Michael Jackson wasn't the kind of dad you'd catch flipping burgers on the barbecue.
But cable channel TLC is out to prove that -- despite all the weirdness that enveloped his world -- Jackson was the kind of father they make phone-company commercials about.
Prince, Paris and Blanket, who are now 13, 12 and 8 years old, get their first, unauthorized TV special -- "Hidden Lives of Michael Jackson's Children" -- Father's Day night.
But the network means "hidden" in a good way, it seems.
"I think people are always going to say that [Jackson was strange]," says executive producer Wendy Douglas. "But I feel that if they . . . see some of the things he did with his kids, I hope they think a little less of that. They'll say he was a little weird, but was also a very hands-on father."The special, airing at 9 P.M., comes on the one-year anniversary of Jackson's death (June 25). It features behind-the-scenes footage seen before only in snippets -- including Jackson helping Prince recite his "ABCs" and playing chess with his oldest son.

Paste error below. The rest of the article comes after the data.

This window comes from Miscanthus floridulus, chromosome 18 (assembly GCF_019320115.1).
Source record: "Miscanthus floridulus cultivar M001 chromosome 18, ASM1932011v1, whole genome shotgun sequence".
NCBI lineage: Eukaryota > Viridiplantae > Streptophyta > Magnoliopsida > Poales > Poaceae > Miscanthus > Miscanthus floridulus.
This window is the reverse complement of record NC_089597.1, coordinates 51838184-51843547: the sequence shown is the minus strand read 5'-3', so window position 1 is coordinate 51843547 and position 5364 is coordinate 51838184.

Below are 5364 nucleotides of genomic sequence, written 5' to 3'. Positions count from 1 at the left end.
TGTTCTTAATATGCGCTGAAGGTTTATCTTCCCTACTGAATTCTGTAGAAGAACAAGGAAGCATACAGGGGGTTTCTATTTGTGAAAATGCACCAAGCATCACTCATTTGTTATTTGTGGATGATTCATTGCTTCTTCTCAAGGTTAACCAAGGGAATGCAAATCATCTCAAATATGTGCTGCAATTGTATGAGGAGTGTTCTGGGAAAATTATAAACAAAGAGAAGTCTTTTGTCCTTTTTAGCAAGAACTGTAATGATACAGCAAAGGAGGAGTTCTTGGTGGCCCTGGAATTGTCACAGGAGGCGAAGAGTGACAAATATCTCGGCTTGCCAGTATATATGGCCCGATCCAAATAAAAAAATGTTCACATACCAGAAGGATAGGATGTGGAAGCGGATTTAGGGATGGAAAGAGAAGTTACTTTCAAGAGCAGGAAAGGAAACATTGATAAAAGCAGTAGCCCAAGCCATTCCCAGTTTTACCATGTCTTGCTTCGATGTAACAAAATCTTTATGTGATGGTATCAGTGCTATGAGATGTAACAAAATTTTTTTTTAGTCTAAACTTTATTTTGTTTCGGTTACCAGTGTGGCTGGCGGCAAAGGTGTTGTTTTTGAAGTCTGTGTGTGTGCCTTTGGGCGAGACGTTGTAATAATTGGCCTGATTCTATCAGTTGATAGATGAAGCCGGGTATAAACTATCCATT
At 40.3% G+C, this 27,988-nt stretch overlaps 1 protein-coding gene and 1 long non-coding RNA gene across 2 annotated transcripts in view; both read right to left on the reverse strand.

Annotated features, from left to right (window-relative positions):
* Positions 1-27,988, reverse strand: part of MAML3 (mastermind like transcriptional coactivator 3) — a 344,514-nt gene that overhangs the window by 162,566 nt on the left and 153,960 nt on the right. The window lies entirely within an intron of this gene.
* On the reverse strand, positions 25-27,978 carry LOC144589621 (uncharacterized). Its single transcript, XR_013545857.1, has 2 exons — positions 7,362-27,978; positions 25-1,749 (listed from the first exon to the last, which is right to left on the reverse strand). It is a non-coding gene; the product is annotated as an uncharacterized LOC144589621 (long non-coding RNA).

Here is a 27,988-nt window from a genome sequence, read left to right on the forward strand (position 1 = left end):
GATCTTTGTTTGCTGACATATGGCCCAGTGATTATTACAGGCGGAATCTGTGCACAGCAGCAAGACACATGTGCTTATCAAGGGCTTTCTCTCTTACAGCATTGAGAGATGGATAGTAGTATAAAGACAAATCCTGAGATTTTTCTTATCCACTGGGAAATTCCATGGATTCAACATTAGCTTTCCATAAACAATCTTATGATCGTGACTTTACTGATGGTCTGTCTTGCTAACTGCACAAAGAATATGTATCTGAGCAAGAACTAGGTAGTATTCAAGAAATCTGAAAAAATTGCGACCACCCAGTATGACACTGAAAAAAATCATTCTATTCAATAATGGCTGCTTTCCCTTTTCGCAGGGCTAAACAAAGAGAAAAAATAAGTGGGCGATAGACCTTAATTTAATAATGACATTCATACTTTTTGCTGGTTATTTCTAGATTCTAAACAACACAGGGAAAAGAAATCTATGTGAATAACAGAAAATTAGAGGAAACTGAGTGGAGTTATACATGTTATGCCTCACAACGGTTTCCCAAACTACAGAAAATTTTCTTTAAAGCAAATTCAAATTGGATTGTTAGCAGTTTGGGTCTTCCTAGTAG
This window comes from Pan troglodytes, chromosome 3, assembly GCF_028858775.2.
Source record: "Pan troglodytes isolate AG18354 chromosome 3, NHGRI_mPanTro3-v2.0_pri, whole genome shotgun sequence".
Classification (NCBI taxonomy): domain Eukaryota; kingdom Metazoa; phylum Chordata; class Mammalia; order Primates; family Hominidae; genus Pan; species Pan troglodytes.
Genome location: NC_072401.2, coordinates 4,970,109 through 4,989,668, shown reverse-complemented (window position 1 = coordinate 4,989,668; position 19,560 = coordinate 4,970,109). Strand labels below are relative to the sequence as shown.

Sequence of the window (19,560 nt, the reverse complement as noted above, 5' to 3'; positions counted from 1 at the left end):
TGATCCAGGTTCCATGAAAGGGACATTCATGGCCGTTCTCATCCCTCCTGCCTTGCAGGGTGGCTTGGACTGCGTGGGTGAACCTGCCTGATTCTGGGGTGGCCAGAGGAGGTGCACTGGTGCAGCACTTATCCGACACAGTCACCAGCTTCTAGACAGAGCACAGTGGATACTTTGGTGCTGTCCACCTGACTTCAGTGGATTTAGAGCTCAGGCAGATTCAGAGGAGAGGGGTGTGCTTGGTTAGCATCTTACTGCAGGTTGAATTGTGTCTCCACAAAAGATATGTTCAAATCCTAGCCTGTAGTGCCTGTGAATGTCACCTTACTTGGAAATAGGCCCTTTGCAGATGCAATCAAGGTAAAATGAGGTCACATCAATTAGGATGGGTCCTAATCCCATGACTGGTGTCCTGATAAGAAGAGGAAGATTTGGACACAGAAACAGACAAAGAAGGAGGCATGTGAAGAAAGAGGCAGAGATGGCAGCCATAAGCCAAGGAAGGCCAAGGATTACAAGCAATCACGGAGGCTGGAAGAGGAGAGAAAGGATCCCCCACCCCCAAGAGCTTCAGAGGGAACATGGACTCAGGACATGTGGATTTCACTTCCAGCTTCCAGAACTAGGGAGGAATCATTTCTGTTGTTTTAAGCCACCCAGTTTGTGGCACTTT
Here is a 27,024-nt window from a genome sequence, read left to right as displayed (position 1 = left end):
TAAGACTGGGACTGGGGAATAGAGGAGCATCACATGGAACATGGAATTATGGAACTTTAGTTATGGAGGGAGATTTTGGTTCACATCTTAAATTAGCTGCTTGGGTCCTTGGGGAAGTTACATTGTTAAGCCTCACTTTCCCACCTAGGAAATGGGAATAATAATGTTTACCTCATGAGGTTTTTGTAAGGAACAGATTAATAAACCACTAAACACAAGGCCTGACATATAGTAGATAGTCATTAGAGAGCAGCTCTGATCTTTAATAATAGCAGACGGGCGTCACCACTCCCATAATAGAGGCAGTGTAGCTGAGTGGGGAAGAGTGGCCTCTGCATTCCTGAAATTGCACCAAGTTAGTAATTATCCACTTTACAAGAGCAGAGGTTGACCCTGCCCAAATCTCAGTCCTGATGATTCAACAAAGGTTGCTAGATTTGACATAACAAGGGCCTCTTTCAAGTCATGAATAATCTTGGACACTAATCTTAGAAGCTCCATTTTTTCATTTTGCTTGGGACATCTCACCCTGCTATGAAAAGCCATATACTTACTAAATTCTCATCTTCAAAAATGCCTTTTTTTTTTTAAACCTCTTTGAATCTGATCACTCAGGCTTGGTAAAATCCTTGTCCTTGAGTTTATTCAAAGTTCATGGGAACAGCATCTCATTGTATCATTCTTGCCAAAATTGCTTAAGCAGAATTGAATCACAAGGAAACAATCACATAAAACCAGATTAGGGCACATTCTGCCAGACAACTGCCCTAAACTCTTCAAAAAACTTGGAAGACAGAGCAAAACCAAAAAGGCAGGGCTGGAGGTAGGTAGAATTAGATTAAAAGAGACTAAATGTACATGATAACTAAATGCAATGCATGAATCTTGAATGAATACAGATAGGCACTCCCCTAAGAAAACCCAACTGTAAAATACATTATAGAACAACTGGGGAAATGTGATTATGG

The show has its tabloid moments, like former child actor Mark Lester saying that Jackson asked him to make a "donation" to help conceive Paris.
But the point of the special is that the kids behind the dark veils and (sometimes grotesque) masks were fairly average children.
"Footage of Michael and his kids was always protected. He never liked to release it," says Douglas.
"We were shocked we had this intimate footage, and I love it because it shows how much of a great father he is. You'll actually see how hands-on he was and how close he was to his children."
While no one interviewed on Sunday's special doubts that Jackson loved his kids, his child-rearing methods (including the veils and masks) are questioned by some -- including Vanity Fair writer Maureen Orth, who covered Jackson's 1993 child molestation case (eventually settled out-of-court).
(Orth's late husband, Tim Russert, hosted "Meet the Press" for NBC, which produced this special under its Peacock Productions banner.)
The true paternity of Jackson's children is also cautiously questioned. Lester admits that he could be Paris's father, but adds that "it doesn't really matter," since Jackson was her father in every other sense of the word.
Missing are interviews with any of the kids themselves.
"As you can imagine, that was something that would have been really challenging and difficult to get," Douglas says.
SourceErm . . . well, it's nice that they're not out to bash MJ and all, but at the same time, do these kids really need an hour-long TV special about their lives? Their dad was the famous pop star, not themselves.